Whether we are distraught, dejected or delighted, most of us benefit if we have an empathetic person to whom we can turn to; someone who listens without judging, berating, belittling or advising; someone who offers a kind ear to our peeves and dreams. Often, a sense of being listened to is all it takes for us to feel better. Unfortunately, finding a truly empathetic person can be difficult. Though family and friends love and support us in innumerable ways, these relationships can also be complex, layered, and fraught.
For example, 18-year-old Pritam shies away from telling her dad about her bike accident as his overprotectiveness is stifling. Nina would love to confess how her breakup is eating into her but feels that her best friend’s know-it-all attitude may be a turn-off. Nandan is itching to discuss a novel business idea but is diffident that his otherwise concerned boss may feel threatened by his ingenuity.
Of course, we may choose what we tell whom. Further, people may keep certain tidings to themselves, as finding the right person at an opportune time isn’t a cakewalk. But, if more of us practice empathy, the world will be a richer place with many more listening ears available to all of us.
In tune with oneself
The cultivation of empathy can have spill-over benefits. Ashley Abramson writes in an article posted on the website of the American Psychological Association that empathy promotes prosocial acts such as helping and forgiveness while reducing the incidence of aversive behaviours like bullying. Significantly, building a person’s empathy may also mitigate prejudice.
In a blog post on verywellmind.com, author and educational consultant Kendra Cherry writes that empathy involves understanding another person’s feelings and their perspective of a situation. To enhance your own empathy, she advocates honing your listening skills. Besides attending to nonverbal cues, listen without interrupting or silently rehearsing your response. Asking people questions about their views and lives may help you appreciate their unique context. Find similarities with others rather than emphasising your differences. Also, refrain from judging or advising, unless you are explicitly asked for an opinion.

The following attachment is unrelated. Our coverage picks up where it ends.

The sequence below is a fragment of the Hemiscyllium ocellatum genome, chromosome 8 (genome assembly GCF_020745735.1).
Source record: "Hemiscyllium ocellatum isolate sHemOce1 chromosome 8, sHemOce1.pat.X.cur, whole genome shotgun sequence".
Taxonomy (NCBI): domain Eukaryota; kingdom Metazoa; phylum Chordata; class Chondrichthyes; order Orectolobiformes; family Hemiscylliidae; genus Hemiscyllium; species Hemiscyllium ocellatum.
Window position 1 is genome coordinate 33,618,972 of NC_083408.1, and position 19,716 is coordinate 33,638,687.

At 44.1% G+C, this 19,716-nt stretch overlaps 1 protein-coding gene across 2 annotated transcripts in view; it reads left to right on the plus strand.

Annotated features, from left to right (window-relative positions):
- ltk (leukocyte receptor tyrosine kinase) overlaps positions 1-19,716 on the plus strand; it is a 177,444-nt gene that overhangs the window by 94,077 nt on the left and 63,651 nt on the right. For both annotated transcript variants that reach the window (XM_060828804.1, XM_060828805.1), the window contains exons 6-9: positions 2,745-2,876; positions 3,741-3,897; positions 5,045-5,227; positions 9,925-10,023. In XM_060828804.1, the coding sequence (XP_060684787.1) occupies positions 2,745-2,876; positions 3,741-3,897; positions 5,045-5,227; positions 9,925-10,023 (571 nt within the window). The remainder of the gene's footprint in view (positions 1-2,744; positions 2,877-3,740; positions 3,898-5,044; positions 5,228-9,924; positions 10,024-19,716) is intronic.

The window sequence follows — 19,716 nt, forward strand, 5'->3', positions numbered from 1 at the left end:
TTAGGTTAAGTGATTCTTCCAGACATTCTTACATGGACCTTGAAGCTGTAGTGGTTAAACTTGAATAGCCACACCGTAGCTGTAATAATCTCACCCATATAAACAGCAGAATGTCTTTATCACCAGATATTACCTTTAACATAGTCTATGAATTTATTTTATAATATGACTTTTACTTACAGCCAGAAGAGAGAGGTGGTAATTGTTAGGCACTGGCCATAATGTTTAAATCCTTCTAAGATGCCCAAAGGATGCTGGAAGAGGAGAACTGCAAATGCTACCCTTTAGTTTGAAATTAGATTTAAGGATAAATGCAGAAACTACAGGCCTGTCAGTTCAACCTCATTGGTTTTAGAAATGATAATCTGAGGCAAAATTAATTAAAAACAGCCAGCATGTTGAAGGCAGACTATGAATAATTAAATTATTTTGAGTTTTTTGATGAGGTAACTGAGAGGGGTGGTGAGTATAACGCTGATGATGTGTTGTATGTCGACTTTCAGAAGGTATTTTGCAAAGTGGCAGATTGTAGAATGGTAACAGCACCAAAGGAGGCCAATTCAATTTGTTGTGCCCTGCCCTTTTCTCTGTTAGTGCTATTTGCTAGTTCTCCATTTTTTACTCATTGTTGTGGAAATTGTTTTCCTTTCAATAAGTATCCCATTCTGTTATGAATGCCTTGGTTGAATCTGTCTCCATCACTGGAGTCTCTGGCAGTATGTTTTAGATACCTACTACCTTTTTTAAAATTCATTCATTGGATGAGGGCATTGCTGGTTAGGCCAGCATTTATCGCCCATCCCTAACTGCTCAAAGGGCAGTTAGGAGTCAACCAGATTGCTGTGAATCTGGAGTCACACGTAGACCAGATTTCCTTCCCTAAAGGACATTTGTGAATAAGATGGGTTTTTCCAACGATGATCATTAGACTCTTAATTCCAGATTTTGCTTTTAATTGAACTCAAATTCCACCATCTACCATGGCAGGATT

In his bestselling book, Emotional Intelligence, psychologist Daniel Goleman argues that empathy rests on a bedrock of self-awareness. The more attuned we are to our emotions, the more adept we will be at recognising and responding to others. To raise empathic children, we need to model empathy by accepting all their feelings with a non-judgmental openness. If children are disciplined with an empathic focus, they grow more skilled at responding to another person’s distress. Children tend to exhibit more empathy when we emphasise how their misbehaviour or meanness impacts another. Seeking out new experiences helps us relate to others who have had similar encounters.
While we may desire a more empathetic world, Abramson cautions us that empathy can take a toll if it isn’t deployed adroitly. “Overidentifying” with another person’s pain can be taxing, both physically and psychologically. When another’s pain so overwhelms us that we are unable to function optimally, then empathy fails to play a conducive role. Those in caring professions, who encounter pain and suffering on a daily basis, have to shield themselves from emotional burnout. She also cites the work of psychologist Paul Bloom who avers that empathy may enhance groupism. As we are more likely to empathise and aid those who are similar to us, this can exacerbate, rather than diminish, group differences.
Just because empathy has its drawbacks, we need not shy away from cultivating it. While being careful not to overextend ourselves, we may lend an empathetic ear more often. Feeling listened to, at a deep level, is one of the most meaningful gifts we can bestow on our fellow human beings.
The writer blogs at www.arunasankaranaryanan.com and is the author of Zero Limits: Things Every 20-Something Should Know.